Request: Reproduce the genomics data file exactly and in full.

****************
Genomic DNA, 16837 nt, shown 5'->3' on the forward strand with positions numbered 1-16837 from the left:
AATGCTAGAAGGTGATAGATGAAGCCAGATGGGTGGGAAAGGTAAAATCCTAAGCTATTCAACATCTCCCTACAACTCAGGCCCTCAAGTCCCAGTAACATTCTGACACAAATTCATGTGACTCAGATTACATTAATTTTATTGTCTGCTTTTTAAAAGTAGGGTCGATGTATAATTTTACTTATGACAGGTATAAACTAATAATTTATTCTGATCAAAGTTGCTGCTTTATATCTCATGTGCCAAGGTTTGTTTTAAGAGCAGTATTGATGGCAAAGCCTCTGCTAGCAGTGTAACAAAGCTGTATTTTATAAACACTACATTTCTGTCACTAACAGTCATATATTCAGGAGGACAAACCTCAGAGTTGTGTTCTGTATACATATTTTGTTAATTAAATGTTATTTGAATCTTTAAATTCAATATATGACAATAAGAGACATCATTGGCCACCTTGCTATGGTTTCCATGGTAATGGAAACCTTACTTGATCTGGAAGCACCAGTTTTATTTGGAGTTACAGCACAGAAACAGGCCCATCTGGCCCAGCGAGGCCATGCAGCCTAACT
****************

Genomic DNA, 16837 nt, shown 5'->3' on the forward strand with positions numbered 1-16837 from the left:
AATGCTAGAAGGTGATAGATGAAGCCAGATGGGTGGGAAAGGTAAAATCCTAAGCTATTCAACATCTCCCTACAACTCAGGCCCTCAAGTCCCAGTAACATTCTGACACAAATTCATGTGACTCAGATTACATTAATTTTATTGTCTGCTTTTTAAAAGTAGGGTCGATGTATAATTTTACTTATGACAGGTATAAACTAATAATTTATTCTGATCAAAGTTGCTGCTTTATATCTCATGTGCCAAGGTTTGTTTTAAGAGCAGTATTGATGGCAAAGCCTCTGCTAGCAGTGTAACAAAGCTGTATTTTATAAACACTACATTTCTGTCACTAACAGTCATATATTCAGGAGGACAAACCTCAGAGTTGTGTTCTGTATACATATTTTGTTAATTAAATGTTATTTGAATCTTTAAATTCAATATATGACAATAAGAGACATCATTGGCCACCTTGCTATGGTTTCCATGGTAATGGAAACCTTACTTGATCTGGAAGCACCAGTTTTATTTGGAGTTACAGCACAGAAACAGGCCCATCTGGCCCAGCGAGGCCATGCAGCCTAACT